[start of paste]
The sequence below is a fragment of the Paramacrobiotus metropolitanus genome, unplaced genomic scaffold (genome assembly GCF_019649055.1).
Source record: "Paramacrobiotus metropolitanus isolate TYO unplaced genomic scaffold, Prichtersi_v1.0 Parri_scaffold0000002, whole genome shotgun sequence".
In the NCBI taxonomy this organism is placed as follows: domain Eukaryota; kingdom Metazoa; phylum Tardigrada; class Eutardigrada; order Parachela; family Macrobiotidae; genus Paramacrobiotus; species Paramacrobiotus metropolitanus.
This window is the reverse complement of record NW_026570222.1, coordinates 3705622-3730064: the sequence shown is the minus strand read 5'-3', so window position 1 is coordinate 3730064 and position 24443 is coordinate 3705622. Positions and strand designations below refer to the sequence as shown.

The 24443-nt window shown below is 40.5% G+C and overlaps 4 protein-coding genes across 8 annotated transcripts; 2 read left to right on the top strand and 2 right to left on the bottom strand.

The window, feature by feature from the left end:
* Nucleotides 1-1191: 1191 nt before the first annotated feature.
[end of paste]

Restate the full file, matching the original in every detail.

The sequence below is a fragment of the Paramacrobiotus metropolitanus genome, unplaced genomic scaffold (genome assembly GCF_019649055.1).
Source record: "Paramacrobiotus metropolitanus isolate TYO unplaced genomic scaffold, Prichtersi_v1.0 Parri_scaffold0000002, whole genome shotgun sequence".
In the NCBI taxonomy this organism is placed as follows: domain Eukaryota; kingdom Metazoa; phylum Tardigrada; class Eutardigrada; order Parachela; family Macrobiotidae; genus Paramacrobiotus; species Paramacrobiotus metropolitanus.
This window is the reverse complement of record NW_026570222.1, coordinates 3705622-3730064: the sequence shown is the minus strand read 5'-3', so window position 1 is coordinate 3730064 and position 24443 is coordinate 3705622. Positions and strand designations below refer to the sequence as shown.

The 24443-nt window shown below is 40.5% G+C and overlaps 4 protein-coding genes across 8 annotated transcripts; 2 read left to right on the top strand and 2 right to left on the bottom strand.

The window, feature by feature from the left end:
* Nucleotides 1-1191: 1191 nt before the first annotated feature.